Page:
Wednesday, 6 December 2017


By Ask Biomedical

Power Distribution Transformers are used to efficiently distribute
electricity from generating plants to industrial, commercial and residential areas.
Step-up transformers boost voltages up to 765,000 volts for easy transmission,
using small sized conductors. Step-down transformer are use to meet local higher current demands at 480, 277, 240, 208 and 120 volt requirements.

Autotransformers use one continuous winding through both the primary
and secondary on the same iron-core. The primary and secondary serve in the
same magnetic circuit causing current to flow in parts of the same winding. The main advantage of autotransformers are economical construction, and operating efficiency in low ratio situations like reduced-voltage motor starters.

Current Transformers (CT’s) are used when the a.c. currents are too large for measuring instruments such as power company kilowatt-hour meters. They work on the same principle as the clamp-on ammeter by sensing current flow through a conductor without having to break the circuit.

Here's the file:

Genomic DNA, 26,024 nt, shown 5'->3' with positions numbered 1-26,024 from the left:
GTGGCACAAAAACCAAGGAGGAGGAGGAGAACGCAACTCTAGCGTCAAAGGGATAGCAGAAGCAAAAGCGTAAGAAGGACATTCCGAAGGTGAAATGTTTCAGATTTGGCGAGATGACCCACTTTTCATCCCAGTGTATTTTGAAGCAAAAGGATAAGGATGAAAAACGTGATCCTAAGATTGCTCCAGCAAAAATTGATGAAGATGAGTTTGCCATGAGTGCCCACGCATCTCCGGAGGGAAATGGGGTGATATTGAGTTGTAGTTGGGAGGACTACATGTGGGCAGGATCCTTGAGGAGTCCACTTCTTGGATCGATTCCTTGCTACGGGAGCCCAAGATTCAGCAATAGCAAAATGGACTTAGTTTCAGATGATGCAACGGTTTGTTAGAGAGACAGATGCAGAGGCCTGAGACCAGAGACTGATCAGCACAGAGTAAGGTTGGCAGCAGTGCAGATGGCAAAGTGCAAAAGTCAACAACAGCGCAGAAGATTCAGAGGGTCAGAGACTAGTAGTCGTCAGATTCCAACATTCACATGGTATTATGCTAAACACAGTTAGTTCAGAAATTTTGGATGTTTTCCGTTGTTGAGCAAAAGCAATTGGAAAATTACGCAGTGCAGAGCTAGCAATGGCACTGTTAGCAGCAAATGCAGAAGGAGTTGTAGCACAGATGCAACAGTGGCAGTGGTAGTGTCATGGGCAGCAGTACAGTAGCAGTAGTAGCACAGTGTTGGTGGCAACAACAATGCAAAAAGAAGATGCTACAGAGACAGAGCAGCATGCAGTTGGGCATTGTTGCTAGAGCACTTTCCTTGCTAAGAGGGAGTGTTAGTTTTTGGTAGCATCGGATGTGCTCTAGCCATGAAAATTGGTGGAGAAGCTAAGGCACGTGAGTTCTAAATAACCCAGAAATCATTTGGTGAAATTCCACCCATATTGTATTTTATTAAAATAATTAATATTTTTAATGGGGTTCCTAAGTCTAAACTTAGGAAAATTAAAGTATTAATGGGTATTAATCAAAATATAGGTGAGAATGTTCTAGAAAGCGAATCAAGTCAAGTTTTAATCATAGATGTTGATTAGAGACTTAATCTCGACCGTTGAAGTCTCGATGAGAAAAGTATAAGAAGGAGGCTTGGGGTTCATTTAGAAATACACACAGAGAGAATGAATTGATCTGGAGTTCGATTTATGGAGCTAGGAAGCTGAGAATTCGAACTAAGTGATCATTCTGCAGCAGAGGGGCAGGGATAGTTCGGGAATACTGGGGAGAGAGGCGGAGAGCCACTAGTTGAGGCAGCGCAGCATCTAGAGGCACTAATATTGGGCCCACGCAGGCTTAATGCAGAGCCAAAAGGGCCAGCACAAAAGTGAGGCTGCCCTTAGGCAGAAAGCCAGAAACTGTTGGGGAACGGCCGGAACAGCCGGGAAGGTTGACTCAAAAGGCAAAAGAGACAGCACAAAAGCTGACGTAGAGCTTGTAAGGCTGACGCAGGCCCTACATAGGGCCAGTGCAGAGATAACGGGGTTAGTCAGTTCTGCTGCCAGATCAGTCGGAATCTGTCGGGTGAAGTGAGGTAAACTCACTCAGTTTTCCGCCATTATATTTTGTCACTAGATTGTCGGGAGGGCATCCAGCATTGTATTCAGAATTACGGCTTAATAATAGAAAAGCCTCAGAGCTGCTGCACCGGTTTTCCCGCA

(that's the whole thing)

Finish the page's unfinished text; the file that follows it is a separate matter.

Constant-Current Transformers produce a constant secondary amperage to
a load even though the primary input amperage changes. By using a movable primary coil, air space between coils can be varied. This causes magnetic leakage
between the coils, and varies current flow in the secondary. A typical example of the use of these transformers are series street-lighting systems.


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